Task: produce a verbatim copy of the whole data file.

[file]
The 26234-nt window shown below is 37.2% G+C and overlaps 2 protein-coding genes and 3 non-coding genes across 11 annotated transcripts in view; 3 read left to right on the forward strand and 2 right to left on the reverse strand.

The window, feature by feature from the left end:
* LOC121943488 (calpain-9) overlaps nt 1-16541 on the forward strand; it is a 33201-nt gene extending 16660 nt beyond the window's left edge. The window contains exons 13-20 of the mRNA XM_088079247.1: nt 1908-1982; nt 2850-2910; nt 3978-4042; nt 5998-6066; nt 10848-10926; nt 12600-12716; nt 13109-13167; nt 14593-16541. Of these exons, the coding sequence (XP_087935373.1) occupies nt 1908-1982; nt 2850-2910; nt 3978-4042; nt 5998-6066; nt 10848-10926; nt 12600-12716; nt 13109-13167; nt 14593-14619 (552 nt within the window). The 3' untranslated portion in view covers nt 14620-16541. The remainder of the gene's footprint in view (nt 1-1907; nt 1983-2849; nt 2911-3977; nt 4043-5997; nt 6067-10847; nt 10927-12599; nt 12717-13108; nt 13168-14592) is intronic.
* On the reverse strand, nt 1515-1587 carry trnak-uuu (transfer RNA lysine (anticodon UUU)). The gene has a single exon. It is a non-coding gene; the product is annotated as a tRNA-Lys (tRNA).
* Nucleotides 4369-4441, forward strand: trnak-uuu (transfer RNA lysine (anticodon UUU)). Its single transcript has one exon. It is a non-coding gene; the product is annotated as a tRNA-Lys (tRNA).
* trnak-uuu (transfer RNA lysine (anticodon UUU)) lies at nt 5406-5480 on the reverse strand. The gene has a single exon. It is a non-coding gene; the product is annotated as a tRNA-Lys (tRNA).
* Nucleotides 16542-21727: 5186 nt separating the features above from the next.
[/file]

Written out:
The 26234-nt window shown below is 37.2% G+C and overlaps 2 protein-coding genes and 3 non-coding genes across 11 annotated transcripts in view; 3 read left to right on the forward strand and 2 right to left on the reverse strand.

The window, feature by feature from the left end:
* LOC121943488 (calpain-9) overlaps nt 1-16541 on the forward strand; it is a 33201-nt gene extending 16660 nt beyond the window's left edge. The window contains exons 13-20 of the mRNA XM_088079247.1: nt 1908-1982; nt 2850-2910; nt 3978-4042; nt 5998-6066; nt 10848-10926; nt 12600-12716; nt 13109-13167; nt 14593-16541. Of these exons, the coding sequence (XP_087935373.1) occupies nt 1908-1982; nt 2850-2910; nt 3978-4042; nt 5998-6066; nt 10848-10926; nt 12600-12716; nt 13109-13167; nt 14593-14619 (552 nt within the window). The 3' untranslated portion in view covers nt 14620-16541. The remainder of the gene's footprint in view (nt 1-1907; nt 1983-2849; nt 2911-3977; nt 4043-5997; nt 6067-10847; nt 10927-12599; nt 12717-13108; nt 13168-14592) is intronic.
* On the reverse strand, nt 1515-1587 carry trnak-uuu (transfer RNA lysine (anticodon UUU)). The gene has a single exon. It is a non-coding gene; the product is annotated as a tRNA-Lys (tRNA).
* Nucleotides 4369-4441, forward strand: trnak-uuu (transfer RNA lysine (anticodon UUU)). Its single transcript has one exon. It is a non-coding gene; the product is annotated as a tRNA-Lys (tRNA).
* trnak-uuu (transfer RNA lysine (anticodon UUU)) lies at nt 5406-5480 on the reverse strand. The gene has a single exon. It is a non-coding gene; the product is annotated as a tRNA-Lys (tRNA).
* Nucleotides 16542-21727: 5186 nt separating the features above from the next.